Shulman Urges Congress to Fix AMT and Extender Issues Before Year-End


IRS Commissioner Doug Shulman urged Congress to pass tax legislation before the start of the next tax season. Shulman focused on the alternative minimum tax (AMT) patch and the extension of various income tax incentives for individuals.

In identically worded letters to House Ways and Means Committee Chairman Sander Levin, D-Mich., Senate Finance Committee Chairman Max Baucus, D-Mont., House Ways and Means Ranking Member Dave Camp, R-Mich., and Senate Finance Ranking Member Chuck Grassley, R-Iowa, Shulman said the IRS is reprogramming its computer systems to reflect a $47,450 AMT exemption for individuals and a $72,450 exemption for married taxpayers. Under current law, the amounts are $33,750 and $45,000, respectively; however, in earlier correspondence, the chairs and ranking members of the congressional tax-writing committees had urged the IRS to plan for the higher amounts, which they are pushing to have enacted. Shulman warned that if this legislation is not passed by the end of the year, the IRS computers will have to be reprogrammed to reflect the current law, which may delay filing for the estimated 21 million affected taxpayers.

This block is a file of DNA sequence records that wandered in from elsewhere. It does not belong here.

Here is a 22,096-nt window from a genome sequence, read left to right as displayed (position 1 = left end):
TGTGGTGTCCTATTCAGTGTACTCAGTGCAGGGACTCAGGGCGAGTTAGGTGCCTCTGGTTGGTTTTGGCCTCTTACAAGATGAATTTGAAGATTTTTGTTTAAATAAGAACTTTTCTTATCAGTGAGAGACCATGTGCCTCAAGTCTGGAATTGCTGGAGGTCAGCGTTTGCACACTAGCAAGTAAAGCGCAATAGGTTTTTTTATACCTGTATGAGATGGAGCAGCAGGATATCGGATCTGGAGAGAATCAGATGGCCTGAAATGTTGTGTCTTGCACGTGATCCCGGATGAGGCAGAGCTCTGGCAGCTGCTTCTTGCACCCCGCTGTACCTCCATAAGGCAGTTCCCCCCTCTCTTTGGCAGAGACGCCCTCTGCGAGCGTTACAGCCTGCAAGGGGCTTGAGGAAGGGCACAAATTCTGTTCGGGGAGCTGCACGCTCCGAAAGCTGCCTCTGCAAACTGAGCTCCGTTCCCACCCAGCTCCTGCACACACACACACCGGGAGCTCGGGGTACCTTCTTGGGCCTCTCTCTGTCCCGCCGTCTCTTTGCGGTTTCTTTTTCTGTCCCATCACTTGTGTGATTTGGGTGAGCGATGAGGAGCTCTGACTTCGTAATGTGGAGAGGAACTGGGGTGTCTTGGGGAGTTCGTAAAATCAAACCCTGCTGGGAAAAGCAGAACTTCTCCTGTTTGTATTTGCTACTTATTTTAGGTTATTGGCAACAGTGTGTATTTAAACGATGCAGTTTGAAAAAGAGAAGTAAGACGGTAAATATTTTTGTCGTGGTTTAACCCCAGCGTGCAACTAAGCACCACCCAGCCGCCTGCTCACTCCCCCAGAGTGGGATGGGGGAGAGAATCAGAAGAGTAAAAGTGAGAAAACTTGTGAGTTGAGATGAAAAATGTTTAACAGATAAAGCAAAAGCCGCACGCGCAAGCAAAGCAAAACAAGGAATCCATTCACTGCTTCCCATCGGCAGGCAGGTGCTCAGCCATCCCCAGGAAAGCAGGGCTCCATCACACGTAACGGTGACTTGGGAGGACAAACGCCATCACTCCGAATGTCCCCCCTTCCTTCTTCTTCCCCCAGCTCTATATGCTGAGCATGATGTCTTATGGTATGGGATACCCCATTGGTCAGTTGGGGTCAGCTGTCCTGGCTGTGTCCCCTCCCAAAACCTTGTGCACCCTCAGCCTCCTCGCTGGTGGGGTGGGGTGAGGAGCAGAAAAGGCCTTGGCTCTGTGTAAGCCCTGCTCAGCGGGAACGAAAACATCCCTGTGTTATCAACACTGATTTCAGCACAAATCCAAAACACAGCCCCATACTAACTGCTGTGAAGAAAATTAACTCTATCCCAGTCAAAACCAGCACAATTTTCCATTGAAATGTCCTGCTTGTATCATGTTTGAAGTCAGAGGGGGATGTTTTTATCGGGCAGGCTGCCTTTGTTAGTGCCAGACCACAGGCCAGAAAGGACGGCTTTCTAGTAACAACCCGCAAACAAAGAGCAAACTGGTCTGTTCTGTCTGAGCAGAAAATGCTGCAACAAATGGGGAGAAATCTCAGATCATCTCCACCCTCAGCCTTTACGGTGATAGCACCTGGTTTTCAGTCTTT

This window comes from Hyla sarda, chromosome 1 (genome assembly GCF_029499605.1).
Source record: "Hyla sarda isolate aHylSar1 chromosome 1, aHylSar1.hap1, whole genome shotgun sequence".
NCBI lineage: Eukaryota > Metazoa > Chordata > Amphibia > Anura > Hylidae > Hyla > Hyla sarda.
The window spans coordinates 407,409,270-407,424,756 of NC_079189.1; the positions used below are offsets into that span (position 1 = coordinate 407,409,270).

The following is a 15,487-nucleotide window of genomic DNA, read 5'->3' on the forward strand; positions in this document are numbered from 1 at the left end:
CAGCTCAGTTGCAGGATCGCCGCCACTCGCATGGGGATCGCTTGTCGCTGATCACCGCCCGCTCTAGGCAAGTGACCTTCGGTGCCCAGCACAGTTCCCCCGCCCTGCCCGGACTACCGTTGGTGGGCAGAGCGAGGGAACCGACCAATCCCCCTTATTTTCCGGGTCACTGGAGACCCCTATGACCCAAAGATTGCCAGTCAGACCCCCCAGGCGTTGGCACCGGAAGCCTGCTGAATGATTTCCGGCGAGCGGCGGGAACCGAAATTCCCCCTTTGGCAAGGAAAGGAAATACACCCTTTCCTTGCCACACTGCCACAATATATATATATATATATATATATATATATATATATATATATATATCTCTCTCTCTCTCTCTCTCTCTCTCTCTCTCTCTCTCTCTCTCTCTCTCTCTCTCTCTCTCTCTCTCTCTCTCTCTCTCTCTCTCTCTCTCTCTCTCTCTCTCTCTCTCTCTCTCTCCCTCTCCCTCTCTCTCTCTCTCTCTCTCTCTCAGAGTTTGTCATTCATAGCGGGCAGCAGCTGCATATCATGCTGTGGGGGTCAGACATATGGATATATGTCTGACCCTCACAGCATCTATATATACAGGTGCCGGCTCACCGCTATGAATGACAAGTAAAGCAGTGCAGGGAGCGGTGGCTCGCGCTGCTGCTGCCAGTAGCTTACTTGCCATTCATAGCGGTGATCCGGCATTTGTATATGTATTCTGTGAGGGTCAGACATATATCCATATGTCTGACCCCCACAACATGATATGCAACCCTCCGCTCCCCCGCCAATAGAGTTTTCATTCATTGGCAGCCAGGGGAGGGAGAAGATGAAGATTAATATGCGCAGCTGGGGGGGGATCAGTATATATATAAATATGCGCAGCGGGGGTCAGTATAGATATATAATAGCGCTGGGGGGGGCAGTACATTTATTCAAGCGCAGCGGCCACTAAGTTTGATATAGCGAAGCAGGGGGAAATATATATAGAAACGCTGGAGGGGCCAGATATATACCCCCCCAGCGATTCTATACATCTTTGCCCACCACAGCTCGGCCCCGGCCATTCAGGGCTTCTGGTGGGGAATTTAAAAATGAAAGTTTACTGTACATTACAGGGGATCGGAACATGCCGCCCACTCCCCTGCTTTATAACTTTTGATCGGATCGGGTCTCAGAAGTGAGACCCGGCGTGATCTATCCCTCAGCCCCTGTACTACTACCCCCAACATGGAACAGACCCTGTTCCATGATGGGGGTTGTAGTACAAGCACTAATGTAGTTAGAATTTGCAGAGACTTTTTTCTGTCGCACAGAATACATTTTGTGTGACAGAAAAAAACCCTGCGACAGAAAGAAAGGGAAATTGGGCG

Shulman also wrote that the IRS has not reprogrammed its computers to reflect any anticipated extension of currently expired individual tax incentives (such as the additional real property tax deduction for taxpayers who claim a standard deduction). He described as “unprecedented and daunting” the prospect of opening the tax filing season and then having Congress retroactively change the AMT exemption and/or extend the expired provisions. IRS computer systems would have to be reprogrammed and new forms and instructions published, delaying the processing of refunds for affected taxpayers. Taxpayers who had already filed would need to file amended returns.

Congress has been in “lame duck” session since Nov. 15, but has so far failed to make progress on the AMT or extenders issues, or on other pending tax items, such as the scheduled sunset of the 2001 tax cuts, the reinstatement of the estate and generation-skipping transfer taxes, or the expanded Form 1099 information-reporting requirements instituted by the health care reform legislation.

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